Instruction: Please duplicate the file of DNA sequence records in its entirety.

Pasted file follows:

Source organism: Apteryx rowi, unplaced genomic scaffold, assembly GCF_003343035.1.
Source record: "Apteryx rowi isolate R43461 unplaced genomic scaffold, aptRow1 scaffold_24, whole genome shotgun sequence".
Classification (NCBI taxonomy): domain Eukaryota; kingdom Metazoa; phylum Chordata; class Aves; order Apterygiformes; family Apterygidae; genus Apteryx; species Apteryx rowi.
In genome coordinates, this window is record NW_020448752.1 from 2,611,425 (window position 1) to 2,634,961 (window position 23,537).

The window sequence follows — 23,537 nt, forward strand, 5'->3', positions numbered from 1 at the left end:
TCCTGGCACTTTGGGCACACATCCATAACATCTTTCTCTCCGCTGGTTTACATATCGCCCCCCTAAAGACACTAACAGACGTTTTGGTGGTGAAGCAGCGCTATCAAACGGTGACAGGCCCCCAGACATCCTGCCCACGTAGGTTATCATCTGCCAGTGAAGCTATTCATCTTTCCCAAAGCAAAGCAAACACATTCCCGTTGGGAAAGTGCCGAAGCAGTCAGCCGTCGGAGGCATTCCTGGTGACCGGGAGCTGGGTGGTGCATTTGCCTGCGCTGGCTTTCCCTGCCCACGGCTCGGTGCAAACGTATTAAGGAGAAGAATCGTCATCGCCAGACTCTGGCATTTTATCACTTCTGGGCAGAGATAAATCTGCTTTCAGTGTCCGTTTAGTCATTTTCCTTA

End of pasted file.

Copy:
Source organism: Apteryx rowi, unplaced genomic scaffold, assembly GCF_003343035.1.
Source record: "Apteryx rowi isolate R43461 unplaced genomic scaffold, aptRow1 scaffold_24, whole genome shotgun sequence".
Classification (NCBI taxonomy): domain Eukaryota; kingdom Metazoa; phylum Chordata; class Aves; order Apterygiformes; family Apterygidae; genus Apteryx; species Apteryx rowi.
In genome coordinates, this window is record NW_020448752.1 from 2,611,425 (window position 1) to 2,634,961 (window position 23,537).

The window sequence follows — 23,537 nt, forward strand, 5'->3', positions numbered from 1 at the left end:
TCCTGGCACTTTGGGCACACATCCATAACATCTTTCTCTCCGCTGGTTTACATATCGCCCCCCTAAAGACACTAACAGACGTTTTGGTGGTGAAGCAGCGCTATCAAACGGTGACAGGCCCCCAGACATCCTGCCCACGTAGGTTATCATCTGCCAGTGAAGCTATTCATCTTTCCCAAAGCAAAGCAAACACATTCCCGTTGGGAAAGTGCCGAAGCAGTCAGCCGTCGGAGGCATTCCTGGTGACCGGGAGCTGGGTGGTGCATTTGCCTGCGCTGGCTTTCCCTGCCCACGGCTCGGTGCAAACGTATTAAGGAGAAGAATCGTCATCGCCAGACTCTGGCATTTTATCACTTCTGGGCAGAGATAAATCTGCTTTCAGTGTCCGTTTAGTCATTTTCCTTA